Alberta privacy commissioner has concerns about Open Data Portal
The Alberta government lauded itself Tuesday for what it called “increasing government transparency” by offering the public access to a variety of provincial facts and figures through a new Open Data Portal that is rich in charts and graphs, but short on actual government transparency.
The Open Data Portal will provide Albertans with government-collected data on wide-ranging topics such as environmental activity to Albertans’ drinking habits to birth statistics.
But opposition critics say that while releasing information collected on Albertans is a good first step in being transparent, it’s not quite the government transparency they were looking for.
“I’m not sure this going to benefit everyday Albertans,” said NDP social services critic Deron Bilous. “This is probably one of the least transparent governments that we’ve had in Alberta’s history … this seems like window-dressing and I truly hope it’s not.”
The new portal will act as a central access point for high-quality raw data collected by the provincial government that is open and available to anyone looking for the province’s statistics.
“This government is committed to a new way of doing business,” said Minister of Service Alberta Manmeet Bhullar in a release. “One that values the proactive sharing of information. This portal builds on that commitment.”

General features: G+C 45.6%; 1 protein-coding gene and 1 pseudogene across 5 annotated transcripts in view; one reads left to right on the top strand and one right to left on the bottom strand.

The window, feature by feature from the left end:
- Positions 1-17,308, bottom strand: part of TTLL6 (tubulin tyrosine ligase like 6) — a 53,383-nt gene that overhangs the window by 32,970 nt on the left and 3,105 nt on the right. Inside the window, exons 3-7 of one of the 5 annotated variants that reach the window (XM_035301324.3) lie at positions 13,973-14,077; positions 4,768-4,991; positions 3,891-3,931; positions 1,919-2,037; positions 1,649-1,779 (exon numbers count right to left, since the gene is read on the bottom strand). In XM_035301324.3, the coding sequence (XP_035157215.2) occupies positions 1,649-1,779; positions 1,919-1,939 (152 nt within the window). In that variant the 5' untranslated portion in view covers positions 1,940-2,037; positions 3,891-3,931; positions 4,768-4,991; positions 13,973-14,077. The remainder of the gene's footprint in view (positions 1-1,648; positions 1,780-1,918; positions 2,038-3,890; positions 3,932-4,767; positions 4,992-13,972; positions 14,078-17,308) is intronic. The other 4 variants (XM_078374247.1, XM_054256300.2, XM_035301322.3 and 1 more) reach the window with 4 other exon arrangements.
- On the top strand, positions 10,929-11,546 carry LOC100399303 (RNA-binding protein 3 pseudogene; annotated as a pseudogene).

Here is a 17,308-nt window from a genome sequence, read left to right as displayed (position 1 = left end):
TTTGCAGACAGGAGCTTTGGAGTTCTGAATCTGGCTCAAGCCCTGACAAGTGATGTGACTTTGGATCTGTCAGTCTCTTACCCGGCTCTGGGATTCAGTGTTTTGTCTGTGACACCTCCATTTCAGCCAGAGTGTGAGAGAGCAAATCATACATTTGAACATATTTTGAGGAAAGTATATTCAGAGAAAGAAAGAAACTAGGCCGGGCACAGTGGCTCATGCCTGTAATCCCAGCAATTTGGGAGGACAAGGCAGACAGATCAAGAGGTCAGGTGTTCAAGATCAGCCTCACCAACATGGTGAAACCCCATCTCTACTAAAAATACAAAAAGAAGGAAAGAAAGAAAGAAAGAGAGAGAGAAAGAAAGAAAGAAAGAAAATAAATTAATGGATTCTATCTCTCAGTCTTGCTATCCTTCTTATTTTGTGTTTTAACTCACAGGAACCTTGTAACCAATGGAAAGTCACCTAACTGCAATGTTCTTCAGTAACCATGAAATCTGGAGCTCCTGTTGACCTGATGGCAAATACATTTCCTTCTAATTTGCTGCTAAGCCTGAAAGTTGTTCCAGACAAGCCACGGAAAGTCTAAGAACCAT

Bhullar added that the data could help researchers and business leaders make decisions with raw data.
“In today’s digital landscape, data is a powerful resource — one that can unleash enormous social and economic innovations,” Bhullar said.
Alberta Privacy Commissioner Jill Clayton says the government’s move to release the data follows a call by the country’s privacy commissioners to make all information collected by provincial governments accessible to the public.
Clayton was not consulted by the government before the unveiling of the portal. While she is supportive, Clayton expressed concern over implications of individual privacy.
“It’s a very good thing but we do need to be mindful of those privacy considerations and make sure privacy is being built into the design,” she said. “There could be some unforeseen consequences, so it needs to be thoughtful, planned, and done with privacy considerations in mind.”
But the public’s right to see the raw data the government has compiled is crucial, Clayton added.
“That’s a fundamental part of democracy, is to be able to access government information and to understand how decisions are made.”
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